LINCOLN, Neb. – Today, the city celebrates the one year anniversary of the cardboard ban. For the past 365 days, you’ve been keeping cardboard out of the landfill.
Patsy Koch Johns says she had been thinking about recycling for a while, but didn’t know where to start.
“I got a little push from the cardboard law that went into effect,” Koch Johns said. “That kind of said, ‘Ok, you’re going to go over there anyway since you gotta get rid of this cardboard stuff.'”
Now, she recycles everything, from glass bottles to magazines, and she isn’t the only one.
Since the start of the mandatory cardboard ban, the city says it has also seen a voluntary increase in recycling things like glass, plastic and paper.
“We’ve been seeing such a great response from the citizens of Lincoln and Lancaster County,” said Donna Garden, Assistant Director for Transportation and Utilities.
Now, the city says it’s looking to improve the program in year two, by expanding some services.
“There’s a number of areas in commercial and business that I think would really like our help at this point in time,” Garden said. “We are also looking into multi-family housing and how to make recycling accessible for all of those people.”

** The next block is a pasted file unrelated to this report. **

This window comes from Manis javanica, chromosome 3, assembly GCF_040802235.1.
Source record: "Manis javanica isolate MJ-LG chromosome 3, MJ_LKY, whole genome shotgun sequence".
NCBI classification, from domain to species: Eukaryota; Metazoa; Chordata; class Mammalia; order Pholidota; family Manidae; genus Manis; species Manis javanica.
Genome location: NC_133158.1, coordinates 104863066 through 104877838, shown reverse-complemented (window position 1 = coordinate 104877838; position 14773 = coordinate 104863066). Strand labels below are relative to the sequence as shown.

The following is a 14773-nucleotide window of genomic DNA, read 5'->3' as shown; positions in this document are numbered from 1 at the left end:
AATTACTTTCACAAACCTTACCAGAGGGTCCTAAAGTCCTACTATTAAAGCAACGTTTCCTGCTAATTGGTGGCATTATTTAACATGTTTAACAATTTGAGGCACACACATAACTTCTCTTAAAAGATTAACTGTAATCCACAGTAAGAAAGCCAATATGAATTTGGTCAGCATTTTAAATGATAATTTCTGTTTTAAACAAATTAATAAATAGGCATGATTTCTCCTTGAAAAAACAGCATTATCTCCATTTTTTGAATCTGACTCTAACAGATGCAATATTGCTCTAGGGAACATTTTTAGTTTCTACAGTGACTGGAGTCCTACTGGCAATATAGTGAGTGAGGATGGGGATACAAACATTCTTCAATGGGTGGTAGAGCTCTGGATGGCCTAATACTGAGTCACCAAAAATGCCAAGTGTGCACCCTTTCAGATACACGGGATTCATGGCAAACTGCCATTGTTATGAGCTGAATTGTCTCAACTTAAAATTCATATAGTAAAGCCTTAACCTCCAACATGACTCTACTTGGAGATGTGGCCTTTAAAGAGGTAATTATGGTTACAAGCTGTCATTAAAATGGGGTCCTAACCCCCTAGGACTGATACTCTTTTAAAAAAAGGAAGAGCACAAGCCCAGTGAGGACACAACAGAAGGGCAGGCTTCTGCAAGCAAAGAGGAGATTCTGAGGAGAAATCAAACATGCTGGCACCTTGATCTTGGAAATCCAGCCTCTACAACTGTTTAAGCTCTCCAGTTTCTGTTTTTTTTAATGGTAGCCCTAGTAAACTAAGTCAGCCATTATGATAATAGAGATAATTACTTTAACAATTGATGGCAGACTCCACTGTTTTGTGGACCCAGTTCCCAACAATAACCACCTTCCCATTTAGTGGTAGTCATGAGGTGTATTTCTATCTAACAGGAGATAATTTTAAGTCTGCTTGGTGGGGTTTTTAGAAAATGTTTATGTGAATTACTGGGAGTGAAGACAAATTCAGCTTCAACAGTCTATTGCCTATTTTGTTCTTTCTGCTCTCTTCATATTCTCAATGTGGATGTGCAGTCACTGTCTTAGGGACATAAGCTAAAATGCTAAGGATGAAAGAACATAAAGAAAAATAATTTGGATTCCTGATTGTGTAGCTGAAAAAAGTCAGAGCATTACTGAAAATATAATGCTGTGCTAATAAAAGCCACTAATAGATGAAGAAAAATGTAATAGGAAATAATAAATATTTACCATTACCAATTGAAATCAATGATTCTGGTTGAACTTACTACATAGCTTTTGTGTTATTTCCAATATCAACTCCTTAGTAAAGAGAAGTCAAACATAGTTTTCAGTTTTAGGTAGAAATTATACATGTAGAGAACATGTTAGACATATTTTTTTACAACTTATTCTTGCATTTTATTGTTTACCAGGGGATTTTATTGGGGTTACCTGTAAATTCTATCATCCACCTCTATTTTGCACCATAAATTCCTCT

The city says it has also taken additional bans into consideration.
“Originally we had planned to add two other types of paper products, newspaper and mixed paper products to the ban,” Garden said. “I think right now we’re still assessing. We’ve only been at this a year and we want to make sure our feet are under us and we’re comfortable before looking at other options.”
If the city were to expand the ban, Koch Johns says she’d be all for it.
“I think the cardboard law was a good start, but I think we can do more in the future though, and I hope we do in the future,” Koch Johns said.
As the cardboard ban goes into its second year, the city says it plans to encourage more recycling, but also wants to remind people what can and cannot be recycled.
The main concern at public drop off spots right now is plastic bags.
The city says they’re difficult for processors to use, and can ruin a batch of cardboard if they get mixed in.
For more information on the city’s recycling program, you can visit the